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Es·ki·mo (ĕskə-mō)
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n. pl. Eskimoor Es·ki·mos
1. A member of any of a group of peoples inhabiting the Arctic coastal regions of North America and parts of Greenland and northeast Siberia. See Usage Note at Native American.
2. Any of the languages of the Eskimo peoples.

[French Esquimaux, possibly from Spanish esquimao, esquimal, from Montagnais ayashkimew, Micmac.]

Eski·moan adj.

Usage Note: Eskimo has been criticized as an offensive term, and many Americans either avoid it or feel uncomfortable using it. The claim that Eskimo is offensive is often supported by citing a popular etymology tracing its origin to an Abenaki word meaning “eaters of raw meat.” Modern linguists speculate that Eskimo may actually derive from a Montagnais word referring to the manner of lacing a snowshoe, but the matter remains undecided, and meanwhile many English speakers have learned to perceive Eskimo as a derogatory term invented by outsiders in scornful reference to their neighbors' eating habits. In Canada, where Eskimo is especially frowned on, the only acceptable term is Inuit, and many Americans have generally come to prefer this name too, knowing it to be a term of ethnic pride. But Inuit is a more specific term than Eskimo, properly applying to the traditionally Inuit-speaking peoples of Arctic Canada and parts of Greenland. In southwest Alaska and Arctic Siberia, where Inuit is not spoken, the comparable term is Yupik, which has not gained as wide a currency in English as Inuit. Use of these more specific terms is generally preferable when speaking of the appropriate ethnic group. For lack of a universally accepted general term, Eskimo is still often used in the United States for speaking of the Yupik and Inuit peoples collectively. See Usage Note at Inuit.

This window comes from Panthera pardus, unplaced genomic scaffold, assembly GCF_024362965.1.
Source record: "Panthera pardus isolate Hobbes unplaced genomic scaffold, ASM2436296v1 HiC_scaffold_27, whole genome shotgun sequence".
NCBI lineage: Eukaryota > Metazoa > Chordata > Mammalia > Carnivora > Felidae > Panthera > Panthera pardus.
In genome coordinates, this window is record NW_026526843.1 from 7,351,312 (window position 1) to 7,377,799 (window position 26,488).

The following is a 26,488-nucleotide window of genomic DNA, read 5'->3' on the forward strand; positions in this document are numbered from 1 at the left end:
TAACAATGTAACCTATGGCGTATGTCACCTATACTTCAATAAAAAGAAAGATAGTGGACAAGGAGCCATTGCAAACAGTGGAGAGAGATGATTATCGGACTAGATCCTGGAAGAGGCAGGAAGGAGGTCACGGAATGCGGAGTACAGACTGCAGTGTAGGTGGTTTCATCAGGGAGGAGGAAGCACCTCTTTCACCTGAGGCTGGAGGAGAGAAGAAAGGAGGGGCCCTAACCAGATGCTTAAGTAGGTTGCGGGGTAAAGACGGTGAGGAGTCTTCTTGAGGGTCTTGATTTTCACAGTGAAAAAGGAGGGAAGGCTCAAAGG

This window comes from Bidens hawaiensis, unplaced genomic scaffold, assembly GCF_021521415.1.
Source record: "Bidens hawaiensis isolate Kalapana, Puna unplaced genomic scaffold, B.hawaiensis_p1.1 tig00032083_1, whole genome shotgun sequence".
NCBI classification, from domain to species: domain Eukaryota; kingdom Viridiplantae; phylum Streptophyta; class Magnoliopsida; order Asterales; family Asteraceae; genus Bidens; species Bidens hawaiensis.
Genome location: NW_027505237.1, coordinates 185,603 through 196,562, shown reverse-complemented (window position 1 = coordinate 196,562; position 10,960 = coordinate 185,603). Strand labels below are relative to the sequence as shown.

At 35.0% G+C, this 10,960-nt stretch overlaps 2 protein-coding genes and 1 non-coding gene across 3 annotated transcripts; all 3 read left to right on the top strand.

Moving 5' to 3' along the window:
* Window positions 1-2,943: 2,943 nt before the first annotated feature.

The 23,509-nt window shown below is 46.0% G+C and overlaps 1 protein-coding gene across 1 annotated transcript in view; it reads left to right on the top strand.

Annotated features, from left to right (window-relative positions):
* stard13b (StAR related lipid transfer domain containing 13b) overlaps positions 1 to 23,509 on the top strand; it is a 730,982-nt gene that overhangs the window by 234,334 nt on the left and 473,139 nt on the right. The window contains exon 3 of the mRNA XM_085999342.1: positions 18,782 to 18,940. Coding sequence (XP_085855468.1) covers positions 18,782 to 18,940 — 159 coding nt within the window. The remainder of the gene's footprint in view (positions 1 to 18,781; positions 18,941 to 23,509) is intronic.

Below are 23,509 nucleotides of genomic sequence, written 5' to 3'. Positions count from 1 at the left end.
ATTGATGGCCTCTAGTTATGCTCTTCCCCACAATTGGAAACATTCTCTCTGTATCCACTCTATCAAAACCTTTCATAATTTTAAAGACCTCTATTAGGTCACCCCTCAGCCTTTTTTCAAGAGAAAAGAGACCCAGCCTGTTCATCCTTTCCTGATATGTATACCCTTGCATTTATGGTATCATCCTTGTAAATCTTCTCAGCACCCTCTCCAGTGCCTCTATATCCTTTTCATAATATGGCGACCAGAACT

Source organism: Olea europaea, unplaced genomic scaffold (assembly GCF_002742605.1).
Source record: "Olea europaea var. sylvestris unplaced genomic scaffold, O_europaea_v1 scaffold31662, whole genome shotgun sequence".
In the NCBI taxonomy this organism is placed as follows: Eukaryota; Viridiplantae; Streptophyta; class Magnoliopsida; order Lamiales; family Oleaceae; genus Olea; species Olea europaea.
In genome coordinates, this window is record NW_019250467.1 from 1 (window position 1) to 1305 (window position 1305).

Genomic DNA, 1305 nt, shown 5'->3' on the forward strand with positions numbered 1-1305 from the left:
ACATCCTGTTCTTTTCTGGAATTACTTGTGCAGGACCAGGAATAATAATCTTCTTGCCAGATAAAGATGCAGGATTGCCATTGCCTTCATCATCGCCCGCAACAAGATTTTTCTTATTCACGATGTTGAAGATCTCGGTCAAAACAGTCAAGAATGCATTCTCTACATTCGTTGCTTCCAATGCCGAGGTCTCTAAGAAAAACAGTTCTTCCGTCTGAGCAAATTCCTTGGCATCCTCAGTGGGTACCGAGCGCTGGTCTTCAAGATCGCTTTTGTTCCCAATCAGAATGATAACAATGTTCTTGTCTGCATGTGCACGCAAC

The American Heritage® Dictionary of the English Language, Fifth Edition copyright ©2020 by Houghton Mifflin Harcourt Publishing Company. All rights reserved.
 

Indo-European & Semitic Roots Appendices

    Thousands of entries in the dictionary include etymologies that trace their origins back to reconstructed proto-languages. You can obtain more information about these forms in our online appendices:

    Indo-European Roots

    Semitic Roots

    The Indo-European appendix covers nearly half of the Indo-European roots that have left their mark on English words. A more complete treatment of Indo-European roots and the English words derived from them is available in our Dictionary of Indo-European Roots.

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